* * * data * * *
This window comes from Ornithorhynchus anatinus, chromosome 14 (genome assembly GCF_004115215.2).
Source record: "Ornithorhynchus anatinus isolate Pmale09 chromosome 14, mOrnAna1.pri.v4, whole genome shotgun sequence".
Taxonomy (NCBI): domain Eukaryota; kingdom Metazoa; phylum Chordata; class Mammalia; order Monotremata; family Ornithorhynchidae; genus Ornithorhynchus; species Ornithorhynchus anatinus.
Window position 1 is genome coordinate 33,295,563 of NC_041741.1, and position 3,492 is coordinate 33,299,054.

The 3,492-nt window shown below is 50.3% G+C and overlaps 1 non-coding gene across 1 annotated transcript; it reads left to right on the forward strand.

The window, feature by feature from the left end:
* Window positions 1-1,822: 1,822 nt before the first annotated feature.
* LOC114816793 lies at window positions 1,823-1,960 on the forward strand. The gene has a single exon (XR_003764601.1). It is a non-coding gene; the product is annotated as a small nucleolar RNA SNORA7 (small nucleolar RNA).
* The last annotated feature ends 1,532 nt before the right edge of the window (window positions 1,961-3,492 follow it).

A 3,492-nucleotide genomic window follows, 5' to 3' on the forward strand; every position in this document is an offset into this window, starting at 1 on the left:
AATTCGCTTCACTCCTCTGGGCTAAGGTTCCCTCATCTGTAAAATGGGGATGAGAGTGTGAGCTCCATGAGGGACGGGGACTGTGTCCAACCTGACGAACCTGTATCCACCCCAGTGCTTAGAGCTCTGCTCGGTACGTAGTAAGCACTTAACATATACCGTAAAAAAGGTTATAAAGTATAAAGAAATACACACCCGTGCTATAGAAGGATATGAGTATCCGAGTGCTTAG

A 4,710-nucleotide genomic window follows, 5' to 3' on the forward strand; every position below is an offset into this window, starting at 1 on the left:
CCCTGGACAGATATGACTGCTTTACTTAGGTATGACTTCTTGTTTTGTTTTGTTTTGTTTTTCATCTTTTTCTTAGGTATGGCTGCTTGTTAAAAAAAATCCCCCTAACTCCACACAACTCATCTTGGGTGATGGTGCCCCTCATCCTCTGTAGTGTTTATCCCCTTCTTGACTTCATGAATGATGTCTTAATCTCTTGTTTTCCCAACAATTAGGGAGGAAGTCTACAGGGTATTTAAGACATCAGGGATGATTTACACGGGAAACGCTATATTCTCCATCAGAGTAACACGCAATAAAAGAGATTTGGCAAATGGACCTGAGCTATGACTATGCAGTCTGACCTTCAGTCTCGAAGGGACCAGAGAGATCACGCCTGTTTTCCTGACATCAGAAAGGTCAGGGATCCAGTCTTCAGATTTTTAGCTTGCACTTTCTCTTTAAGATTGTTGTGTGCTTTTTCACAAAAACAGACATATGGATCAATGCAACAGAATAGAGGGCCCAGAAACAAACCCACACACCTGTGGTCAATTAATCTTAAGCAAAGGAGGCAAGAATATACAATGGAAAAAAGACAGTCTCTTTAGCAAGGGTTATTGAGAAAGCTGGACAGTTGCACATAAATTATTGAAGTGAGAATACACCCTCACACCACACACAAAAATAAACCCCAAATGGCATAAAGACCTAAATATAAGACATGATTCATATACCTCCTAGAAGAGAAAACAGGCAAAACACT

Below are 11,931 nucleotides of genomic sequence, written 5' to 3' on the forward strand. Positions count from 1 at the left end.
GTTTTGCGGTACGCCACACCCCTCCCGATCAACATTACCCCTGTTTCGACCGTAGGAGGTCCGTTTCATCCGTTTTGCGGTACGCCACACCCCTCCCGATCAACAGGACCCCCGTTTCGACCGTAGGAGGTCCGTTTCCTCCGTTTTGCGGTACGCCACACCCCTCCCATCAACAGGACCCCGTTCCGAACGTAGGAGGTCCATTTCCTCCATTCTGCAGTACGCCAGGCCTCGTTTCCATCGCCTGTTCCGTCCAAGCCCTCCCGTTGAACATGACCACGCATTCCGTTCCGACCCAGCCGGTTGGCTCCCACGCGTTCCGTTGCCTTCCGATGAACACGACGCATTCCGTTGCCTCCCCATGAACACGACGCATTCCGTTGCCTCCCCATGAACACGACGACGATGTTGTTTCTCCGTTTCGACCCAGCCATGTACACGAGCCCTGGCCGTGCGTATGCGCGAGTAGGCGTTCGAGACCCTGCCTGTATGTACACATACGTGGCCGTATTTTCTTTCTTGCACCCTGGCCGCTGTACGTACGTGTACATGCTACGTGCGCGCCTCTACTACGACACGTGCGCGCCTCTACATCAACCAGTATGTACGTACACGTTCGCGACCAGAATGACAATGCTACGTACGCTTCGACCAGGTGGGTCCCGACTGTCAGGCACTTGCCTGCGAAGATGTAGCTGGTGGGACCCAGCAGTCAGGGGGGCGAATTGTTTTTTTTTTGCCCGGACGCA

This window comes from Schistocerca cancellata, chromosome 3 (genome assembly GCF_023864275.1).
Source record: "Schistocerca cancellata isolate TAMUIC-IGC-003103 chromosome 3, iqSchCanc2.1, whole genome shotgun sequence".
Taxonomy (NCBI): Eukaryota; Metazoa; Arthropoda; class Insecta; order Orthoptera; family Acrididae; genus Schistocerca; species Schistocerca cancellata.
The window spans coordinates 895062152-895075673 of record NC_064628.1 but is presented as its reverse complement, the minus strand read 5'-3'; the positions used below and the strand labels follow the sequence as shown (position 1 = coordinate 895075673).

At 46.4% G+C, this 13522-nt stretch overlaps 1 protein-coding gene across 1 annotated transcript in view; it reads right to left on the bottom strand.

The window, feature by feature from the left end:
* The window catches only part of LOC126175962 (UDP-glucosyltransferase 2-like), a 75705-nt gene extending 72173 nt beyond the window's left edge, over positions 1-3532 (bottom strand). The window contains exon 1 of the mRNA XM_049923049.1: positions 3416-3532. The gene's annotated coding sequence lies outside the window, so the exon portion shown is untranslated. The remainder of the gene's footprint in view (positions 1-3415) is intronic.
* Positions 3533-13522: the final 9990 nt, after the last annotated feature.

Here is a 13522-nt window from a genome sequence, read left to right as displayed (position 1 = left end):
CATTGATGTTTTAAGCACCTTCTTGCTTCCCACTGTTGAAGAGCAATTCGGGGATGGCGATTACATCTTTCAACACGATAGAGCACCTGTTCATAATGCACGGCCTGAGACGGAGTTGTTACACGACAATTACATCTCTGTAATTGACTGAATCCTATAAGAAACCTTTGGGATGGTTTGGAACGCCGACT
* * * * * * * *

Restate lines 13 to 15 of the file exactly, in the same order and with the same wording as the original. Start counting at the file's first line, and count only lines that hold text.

CCCTGGACAGATATGACTGCTTTACTTAGGTATGACTTCTTGTTTTGTTTTGTTTTGTTTTTCATCTTTTTCTTAGGTATGGCTGCTTGTTAAAAAAAATCCCCCTAACTCCACACAACTCATCTTGGGTGATGGTGCCCCTCATCCTCTGTAGTGTTTATCCCCTTCTTGACTTCATGAATGATGTCTTAATCTCTTGTTTTCCCAACAATTAGGGAGGAAGTCTACAGGGTATTTAAGACATCAGGGATGATTTACACGGGAAACGCTATATTCTCCATCAGAGTAACACGCAATAAAAGAGATTTGGCAAATGGACCTGAGCTATGACTATGCAGTCTGACCTTCAGTCTCGAAGGGACCAGAGAGATCACGCCTGTTTTCCTGACATCAGAAAGGTCAGGGATCCAGTCTTCAGATTTTTAGCTTGCACTTTCTCTTTAAGATTGTTGTGTGCTTTTTCACAAAAACAGACATATGGATCAATGCAACAGAATAGAGGGCCCAGAAACAAACCCACACACCTGTGGTCAATTAATCTTAAGCAAAGGAGGCAAGAATATACAATGGAAAAAAGACAGTCTCTTTAGCAAGGGTTATTGAGAAAGCTGGACAGTTGCACATAAATTATTGAAGTGAGAATACACCCTCACACCACACACAAAAATAAACCCCAAATGGCATAAAGACCTAAATATAAGACATGATTCATATACCTCCTAGAAGAGAAAACAGGCAAAACACT

Below are 11,931 nucleotides of genomic sequence, written 5' to 3' on the forward strand. Positions count from 1 at the left end.
GTTTTGCGGTACGCCACACCCCTCCCGATCAACATTACCCCTGTTTCGACCGTAGGAGGTCCGTTTCATCCGTTTTGCGGTACGCCACACCCCTCCCGATCAACAGGACCCCCGTTTCGACCGTAGGAGGTCCGTTTCCTCCGTTTTGCGGTACGCCACACCCCTCCCATCAACAGGACCCCGTTCCGAACGTAGGAGGTCCATTTCCTCCATTCTGCAGTACGCCAGGCCTCGTTTCCATCGCCTGTTCCGTCCAAGCCCTCCCGTTGAACATGACCACGCATTCCGTTCCGACCCAGCCGGTTGGCTCCCACGCGTTCCGTTGCCTTCCGATGAACACGACGCATTCCGTTGCCTCCCCATGAACACGACGCATTCCGTTGCCTCCCCATGAACACGACGACGATGTTGTTTCTCCGTTTCGACCCAGCCATGTACACGAGCCCTGGCCGTGCGTATGCGCGAGTAGGCGTTCGAGACCCTGCCTGTATGTACACATACGTGGCCGTATTTTCTTTCTTGCACCCTGGCCGCTGTACGTACGTGTACATGCTACGTGCGCGCCTCTACTACGACACGTGCGCGCCTCTACATCAACCAGTATGTACGTACACGTTCGCGACCAGAATGACAATGCTACGTACGCTTCGACCAGGTGGGTCCCGACTGTCAGGCACTTGCCTGCGAAGATGTAGCTGGTGGGACCCAGCAGTCAGGGGGGCGAATTGTTTTTTTTTTGCCCGGACGCA